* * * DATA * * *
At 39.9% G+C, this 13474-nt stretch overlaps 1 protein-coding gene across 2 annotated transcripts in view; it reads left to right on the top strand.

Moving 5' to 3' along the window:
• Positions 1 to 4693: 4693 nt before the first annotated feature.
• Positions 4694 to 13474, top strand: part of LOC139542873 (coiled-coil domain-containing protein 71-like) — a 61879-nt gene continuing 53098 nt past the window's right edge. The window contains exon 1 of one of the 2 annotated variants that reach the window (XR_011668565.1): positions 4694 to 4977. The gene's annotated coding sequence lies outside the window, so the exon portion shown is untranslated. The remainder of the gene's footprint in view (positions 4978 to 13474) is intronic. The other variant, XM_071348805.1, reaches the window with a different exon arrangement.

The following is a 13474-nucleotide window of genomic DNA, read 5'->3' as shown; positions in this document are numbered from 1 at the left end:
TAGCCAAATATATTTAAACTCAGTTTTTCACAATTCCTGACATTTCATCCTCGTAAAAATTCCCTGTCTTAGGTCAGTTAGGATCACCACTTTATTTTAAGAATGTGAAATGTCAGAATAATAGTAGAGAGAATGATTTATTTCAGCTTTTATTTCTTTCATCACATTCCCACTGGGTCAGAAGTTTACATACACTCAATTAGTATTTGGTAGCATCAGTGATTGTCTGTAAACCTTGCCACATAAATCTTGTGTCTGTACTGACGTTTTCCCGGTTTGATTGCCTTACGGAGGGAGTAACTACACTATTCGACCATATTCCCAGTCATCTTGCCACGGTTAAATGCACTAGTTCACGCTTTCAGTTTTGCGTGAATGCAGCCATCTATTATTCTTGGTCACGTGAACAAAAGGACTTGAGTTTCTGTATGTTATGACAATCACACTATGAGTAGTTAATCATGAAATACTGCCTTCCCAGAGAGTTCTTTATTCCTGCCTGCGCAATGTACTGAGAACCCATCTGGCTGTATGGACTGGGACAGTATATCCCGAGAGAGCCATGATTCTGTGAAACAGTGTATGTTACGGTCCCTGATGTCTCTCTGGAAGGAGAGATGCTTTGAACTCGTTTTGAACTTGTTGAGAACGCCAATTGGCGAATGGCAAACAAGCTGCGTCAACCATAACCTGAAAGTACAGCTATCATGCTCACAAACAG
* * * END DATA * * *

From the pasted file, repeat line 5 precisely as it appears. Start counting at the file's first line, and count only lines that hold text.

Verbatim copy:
The following is a 13474-nucleotide window of genomic DNA, read 5'->3' as shown; positions in this document are numbered from 1 at the left end: